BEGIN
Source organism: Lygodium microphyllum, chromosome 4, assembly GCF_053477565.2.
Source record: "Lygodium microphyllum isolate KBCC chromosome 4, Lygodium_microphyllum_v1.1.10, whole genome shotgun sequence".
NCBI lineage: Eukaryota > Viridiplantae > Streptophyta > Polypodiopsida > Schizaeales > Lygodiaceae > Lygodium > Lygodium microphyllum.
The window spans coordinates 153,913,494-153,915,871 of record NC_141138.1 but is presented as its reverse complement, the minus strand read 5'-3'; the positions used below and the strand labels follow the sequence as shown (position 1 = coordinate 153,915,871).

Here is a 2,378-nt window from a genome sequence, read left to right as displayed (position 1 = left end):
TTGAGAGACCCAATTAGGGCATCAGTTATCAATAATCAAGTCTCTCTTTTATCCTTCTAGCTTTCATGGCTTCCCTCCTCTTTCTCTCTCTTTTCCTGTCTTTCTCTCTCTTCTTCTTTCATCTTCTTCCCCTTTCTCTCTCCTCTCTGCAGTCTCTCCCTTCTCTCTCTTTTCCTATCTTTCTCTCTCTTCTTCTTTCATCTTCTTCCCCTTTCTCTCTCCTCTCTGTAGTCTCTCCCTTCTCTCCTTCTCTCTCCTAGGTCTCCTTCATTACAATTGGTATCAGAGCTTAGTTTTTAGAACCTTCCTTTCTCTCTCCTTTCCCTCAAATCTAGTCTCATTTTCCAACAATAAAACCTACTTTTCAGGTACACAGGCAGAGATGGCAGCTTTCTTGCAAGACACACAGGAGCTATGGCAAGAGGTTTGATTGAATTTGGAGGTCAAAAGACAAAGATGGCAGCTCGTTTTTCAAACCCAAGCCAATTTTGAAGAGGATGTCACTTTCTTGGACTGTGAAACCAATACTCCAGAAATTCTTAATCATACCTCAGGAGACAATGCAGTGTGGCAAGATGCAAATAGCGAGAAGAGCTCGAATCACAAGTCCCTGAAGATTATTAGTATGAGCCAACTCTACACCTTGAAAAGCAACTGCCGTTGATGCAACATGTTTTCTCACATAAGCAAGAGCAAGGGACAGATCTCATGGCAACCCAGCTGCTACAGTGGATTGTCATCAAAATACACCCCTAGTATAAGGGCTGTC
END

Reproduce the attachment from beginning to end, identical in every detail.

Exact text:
Source organism: Lygodium microphyllum, chromosome 4, assembly GCF_053477565.2.
Source record: "Lygodium microphyllum isolate KBCC chromosome 4, Lygodium_microphyllum_v1.1.10, whole genome shotgun sequence".
NCBI lineage: Eukaryota > Viridiplantae > Streptophyta > Polypodiopsida > Schizaeales > Lygodiaceae > Lygodium > Lygodium microphyllum.
The window spans coordinates 153,913,494-153,915,871 of record NC_141138.1 but is presented as its reverse complement, the minus strand read 5'-3'; the positions used below and the strand labels follow the sequence as shown (position 1 = coordinate 153,915,871).

Here is a 2,378-nt window from a genome sequence, read left to right as displayed (position 1 = left end):
TTGAGAGACCCAATTAGGGCATCAGTTATCAATAATCAAGTCTCTCTTTTATCCTTCTAGCTTTCATGGCTTCCCTCCTCTTTCTCTCTCTTTTCCTGTCTTTCTCTCTCTTCTTCTTTCATCTTCTTCCCCTTTCTCTCTCCTCTCTGCAGTCTCTCCCTTCTCTCTCTTTTCCTATCTTTCTCTCTCTTCTTCTTTCATCTTCTTCCCCTTTCTCTCTCCTCTCTGTAGTCTCTCCCTTCTCTCCTTCTCTCTCCTAGGTCTCCTTCATTACAATTGGTATCAGAGCTTAGTTTTTAGAACCTTCCTTTCTCTCTCCTTTCCCTCAAATCTAGTCTCATTTTCCAACAATAAAACCTACTTTTCAGGTACACAGGCAGAGATGGCAGCTTTCTTGCAAGACACACAGGAGCTATGGCAAGAGGTTTGATTGAATTTGGAGGTCAAAAGACAAAGATGGCAGCTCGTTTTTCAAACCCAAGCCAATTTTGAAGAGGATGTCACTTTCTTGGACTGTGAAACCAATACTCCAGAAATTCTTAATCATACCTCAGGAGACAATGCAGTGTGGCAAGATGCAAATAGCGAGAAGAGCTCGAATCACAAGTCCCTGAAGATTATTAGTATGAGCCAACTCTACACCTTGAAAAGCAACTGCCGTTGATGCAACATGTTTTCTCACATAAGCAAGAGCAAGGGACAGATCTCATGGCAACCCAGCTGCTACAGTGGATTGTCATCAAAATACACCCCTAGTATAAGGGCTGTC